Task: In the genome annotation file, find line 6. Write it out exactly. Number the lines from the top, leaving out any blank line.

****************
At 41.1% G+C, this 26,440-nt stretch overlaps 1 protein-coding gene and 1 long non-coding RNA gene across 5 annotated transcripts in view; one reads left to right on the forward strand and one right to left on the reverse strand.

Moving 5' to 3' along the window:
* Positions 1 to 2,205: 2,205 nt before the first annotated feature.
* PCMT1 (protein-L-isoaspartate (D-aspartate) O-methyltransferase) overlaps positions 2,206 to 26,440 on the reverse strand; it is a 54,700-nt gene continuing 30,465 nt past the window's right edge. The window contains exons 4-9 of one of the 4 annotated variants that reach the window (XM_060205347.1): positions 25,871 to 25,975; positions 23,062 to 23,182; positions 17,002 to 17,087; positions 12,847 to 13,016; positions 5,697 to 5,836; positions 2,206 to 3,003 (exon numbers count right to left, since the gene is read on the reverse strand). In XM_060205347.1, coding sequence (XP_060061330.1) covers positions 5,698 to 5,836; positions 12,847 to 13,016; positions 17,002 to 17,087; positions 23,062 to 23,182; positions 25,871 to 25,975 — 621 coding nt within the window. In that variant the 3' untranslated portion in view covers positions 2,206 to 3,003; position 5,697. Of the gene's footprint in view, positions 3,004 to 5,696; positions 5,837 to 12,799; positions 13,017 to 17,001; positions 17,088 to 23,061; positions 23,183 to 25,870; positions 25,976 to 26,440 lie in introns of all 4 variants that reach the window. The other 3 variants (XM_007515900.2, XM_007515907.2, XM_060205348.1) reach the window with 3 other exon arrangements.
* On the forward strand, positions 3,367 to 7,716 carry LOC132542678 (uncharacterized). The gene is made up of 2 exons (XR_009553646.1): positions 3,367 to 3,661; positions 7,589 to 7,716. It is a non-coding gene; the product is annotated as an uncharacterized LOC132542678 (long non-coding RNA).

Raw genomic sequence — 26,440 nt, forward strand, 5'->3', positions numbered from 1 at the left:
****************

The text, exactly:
Raw genomic sequence — 26,440 nt, forward strand, 5'->3', positions numbered from 1 at the left: